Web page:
MANCHESTER -- Pep Guardiola knew what was coming, so he put on the kind of defensive masterclass that his Manchester City players have, in recent weeks, repeatedly failed to deliver.
On the front foot -- as uncompromising and blunt as a Roy Keane tackle -- even Guardiola has it in him to be tough and forceful when he needs to be.
Attack, so they say, is the best form of defence, and Guardiola, speaking at his news conference ahead of Wednesday's clash with Watford at the Etihad Stadium, was ready for the questions about his philosophy, City's poor defending and their increasing distance behind Premier League leaders Chelsea in the title race.
As he endured the probing from his inquisitors, Guardiola listened, played with a water bottle, scratched his stubble repeatedly and responded eloquently during a 28-minute interrogation of his methods and even his job prospects. But he reiterated that nothing will change when it comes to his way of working.
"No," he said. "No way. We are going to play the way I feel, making the mistakes, and improve the mistakes. I cannot do something I don't feel. The last month, I have to accept the results have not gone well. We didn't win the last four home games. We scored four goals. I have to accept we didn't do well.
"We have to improve what I believe, not change what I believe, but when it doesn't work, you have to be strong. I have to accept the opinions of former players, the media, the fans because we didn't win. But I wish and hope they will give me a little more time."
Does Guardiola have time? City are paying the former Barcelona and Bayern Munich coach £17 million a year over the next three years to take the team to the next level -- a level that will see them challenging his previous clubs for Champions League titles -- so he has clearly been hired for the long term.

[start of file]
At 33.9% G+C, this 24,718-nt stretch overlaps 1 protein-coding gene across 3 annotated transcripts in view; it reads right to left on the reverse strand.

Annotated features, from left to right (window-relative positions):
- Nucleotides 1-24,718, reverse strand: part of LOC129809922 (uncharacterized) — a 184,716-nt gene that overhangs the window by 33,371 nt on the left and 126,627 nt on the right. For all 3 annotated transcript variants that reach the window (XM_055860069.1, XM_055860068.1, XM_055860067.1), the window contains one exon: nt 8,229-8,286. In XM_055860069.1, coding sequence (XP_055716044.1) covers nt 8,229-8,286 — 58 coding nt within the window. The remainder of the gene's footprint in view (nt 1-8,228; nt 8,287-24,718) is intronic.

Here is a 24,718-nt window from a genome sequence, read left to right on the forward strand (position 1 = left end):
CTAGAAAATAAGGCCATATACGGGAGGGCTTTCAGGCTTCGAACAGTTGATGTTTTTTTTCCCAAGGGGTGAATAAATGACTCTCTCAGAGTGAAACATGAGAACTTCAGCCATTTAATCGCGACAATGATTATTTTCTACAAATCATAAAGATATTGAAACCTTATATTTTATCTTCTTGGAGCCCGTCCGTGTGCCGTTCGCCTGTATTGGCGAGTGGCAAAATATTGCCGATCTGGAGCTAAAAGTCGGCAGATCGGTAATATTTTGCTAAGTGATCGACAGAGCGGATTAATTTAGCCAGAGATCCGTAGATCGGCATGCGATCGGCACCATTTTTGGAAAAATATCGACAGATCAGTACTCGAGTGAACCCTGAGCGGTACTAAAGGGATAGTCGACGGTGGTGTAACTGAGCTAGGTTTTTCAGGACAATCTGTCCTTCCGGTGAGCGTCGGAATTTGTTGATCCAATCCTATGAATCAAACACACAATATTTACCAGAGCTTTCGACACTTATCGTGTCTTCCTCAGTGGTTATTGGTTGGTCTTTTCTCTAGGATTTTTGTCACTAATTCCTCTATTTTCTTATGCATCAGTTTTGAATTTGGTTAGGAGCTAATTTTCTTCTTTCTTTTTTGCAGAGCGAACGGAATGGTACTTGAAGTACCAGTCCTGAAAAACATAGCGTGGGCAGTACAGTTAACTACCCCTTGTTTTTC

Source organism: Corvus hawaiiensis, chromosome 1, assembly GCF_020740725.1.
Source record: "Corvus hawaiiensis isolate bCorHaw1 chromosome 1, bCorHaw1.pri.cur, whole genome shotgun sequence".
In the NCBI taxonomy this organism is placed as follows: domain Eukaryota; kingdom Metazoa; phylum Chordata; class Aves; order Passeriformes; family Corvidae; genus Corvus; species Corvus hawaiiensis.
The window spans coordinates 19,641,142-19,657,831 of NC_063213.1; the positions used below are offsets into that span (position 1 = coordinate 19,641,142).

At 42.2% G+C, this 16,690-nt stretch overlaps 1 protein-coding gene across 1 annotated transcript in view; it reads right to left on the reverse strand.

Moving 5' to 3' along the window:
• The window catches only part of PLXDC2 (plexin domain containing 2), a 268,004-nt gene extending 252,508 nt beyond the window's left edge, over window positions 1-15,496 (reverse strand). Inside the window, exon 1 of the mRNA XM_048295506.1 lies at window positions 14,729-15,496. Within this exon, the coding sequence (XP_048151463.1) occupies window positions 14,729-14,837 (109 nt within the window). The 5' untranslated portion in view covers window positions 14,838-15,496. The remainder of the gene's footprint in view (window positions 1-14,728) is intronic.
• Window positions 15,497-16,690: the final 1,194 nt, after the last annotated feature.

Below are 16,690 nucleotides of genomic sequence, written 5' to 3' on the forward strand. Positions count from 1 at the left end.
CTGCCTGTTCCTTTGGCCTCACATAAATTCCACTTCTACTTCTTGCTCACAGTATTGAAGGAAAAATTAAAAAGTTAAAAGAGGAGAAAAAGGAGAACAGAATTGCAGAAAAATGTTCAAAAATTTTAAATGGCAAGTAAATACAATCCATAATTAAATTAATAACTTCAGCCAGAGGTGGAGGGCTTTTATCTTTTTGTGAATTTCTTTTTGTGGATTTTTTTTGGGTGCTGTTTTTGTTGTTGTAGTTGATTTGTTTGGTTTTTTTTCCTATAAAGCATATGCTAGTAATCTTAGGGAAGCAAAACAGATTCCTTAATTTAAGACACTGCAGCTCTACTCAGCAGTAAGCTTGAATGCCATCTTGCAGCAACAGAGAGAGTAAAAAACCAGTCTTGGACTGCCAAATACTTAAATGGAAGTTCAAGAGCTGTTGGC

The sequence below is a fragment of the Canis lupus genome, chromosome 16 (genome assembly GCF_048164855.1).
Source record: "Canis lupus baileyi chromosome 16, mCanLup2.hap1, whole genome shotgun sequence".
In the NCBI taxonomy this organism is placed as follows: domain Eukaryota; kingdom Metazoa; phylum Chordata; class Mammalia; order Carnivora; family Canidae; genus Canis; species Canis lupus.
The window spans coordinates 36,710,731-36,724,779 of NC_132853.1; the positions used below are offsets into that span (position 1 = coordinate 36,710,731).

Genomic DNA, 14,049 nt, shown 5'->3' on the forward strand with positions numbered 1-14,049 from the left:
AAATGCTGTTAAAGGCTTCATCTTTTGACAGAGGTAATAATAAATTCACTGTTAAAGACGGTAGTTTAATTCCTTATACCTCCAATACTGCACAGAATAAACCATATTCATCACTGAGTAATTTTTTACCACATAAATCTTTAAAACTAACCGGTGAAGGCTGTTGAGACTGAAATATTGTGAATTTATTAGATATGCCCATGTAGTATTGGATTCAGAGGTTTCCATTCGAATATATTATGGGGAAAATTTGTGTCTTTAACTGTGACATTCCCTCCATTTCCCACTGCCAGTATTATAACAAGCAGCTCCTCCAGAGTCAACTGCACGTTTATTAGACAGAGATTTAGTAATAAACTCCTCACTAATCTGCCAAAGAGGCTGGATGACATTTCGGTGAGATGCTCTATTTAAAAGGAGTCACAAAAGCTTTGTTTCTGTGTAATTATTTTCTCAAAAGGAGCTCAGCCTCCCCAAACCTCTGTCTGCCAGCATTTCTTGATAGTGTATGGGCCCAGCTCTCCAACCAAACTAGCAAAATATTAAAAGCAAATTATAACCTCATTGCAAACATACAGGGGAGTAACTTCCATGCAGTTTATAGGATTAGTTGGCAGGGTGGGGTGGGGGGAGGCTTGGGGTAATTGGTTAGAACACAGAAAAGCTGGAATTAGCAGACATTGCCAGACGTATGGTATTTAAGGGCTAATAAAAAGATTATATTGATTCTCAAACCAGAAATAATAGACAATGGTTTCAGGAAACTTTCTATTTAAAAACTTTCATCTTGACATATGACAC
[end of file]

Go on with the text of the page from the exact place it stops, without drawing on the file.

If any manager enjoys the luxury of time, it is Guardiola, but he is plainly irritated by the failure of his team, so far, to match the all-conquering dominance of his Barca and Bayern sides.
Having won all 10 of his first 10 games in charge, Guardiola has now seen City win just four of their past 15 in all competitions, culminating in Saturday's 4-2 humbling at Leicester. This is new territory for the 45-year-old, and he insists that he will not get the time many expect if he fails to repeat the magic he produced in Catalonia and Bavaria.
"Long-term projects don't exist in football," Guardiola said. "You have to win immediately. If you don't win, you will be in trouble. Coaches have to win, or something is going to happen. The boss and the chairman are going to decide, but no way [do I have time]."
Guardiola, who offered a shrug of the shoulders when it was suggested that people in England want him to fail, made just one mention of tackling after his weekend insistence that he was a "not a coach for tackles."
It was a dismissive, roll-of-the-eyes reaction, when suggesting that the rarely fit Fabian Delph was City's man for "tackles," but while Guardiola has no time for that side of the English game, he conceded that one recent Premier League game crystalised everything for him.
"I understood English football the day I saw one game -- I was at home -- Swansea vs. Crystal Palace," he said. "Nine goals, eight from set-pieces. You have to control that, and we are unable right now to control that. Eight goals from set-pieces -- corners, free-kicks, throw-ins. That is English football and I have to adapt because never before I have lived that.
"Of course there are corners, of course there are many things, but not in that kind of influence on the game and where the teams are really good at making them.
"All the strikers, for example, and at Watford they are good at this kind of thing. I'm not saying they are not good with the ball in the short space, but they are strong from set-pieces and they used that.
"I am new here, but old coaches a long time ago here also had problems with that. It is not only Pep. It is other ones as well. But of course, it is only six months living here, so I have to improve on that and our team has to learn on that.
"Of course I have to adapt, but does that mean changing the way you believe in football? What am I going to do? Put in four further defenders? Change our strikers, who are Kelechi [Iheanacho] and [Sergio] Aguero and soon [Gabriel] Jesus?
"It's not going too well, but long-term projects don't exist in football. When it doesn't happen, another guy has to be in charge. I thought it would be shorter to adapt here, maybe it will be longer, but I'm pretty sure it will happen."
Beating Watford at home on Wednesday will be the perfect way to get the show back on the road for Guardiola. Otherwise, another failure to win on home turf would propel them into Sunday's visit of Arsenal and an even sterner test of City's, and Guardiola's, credentials.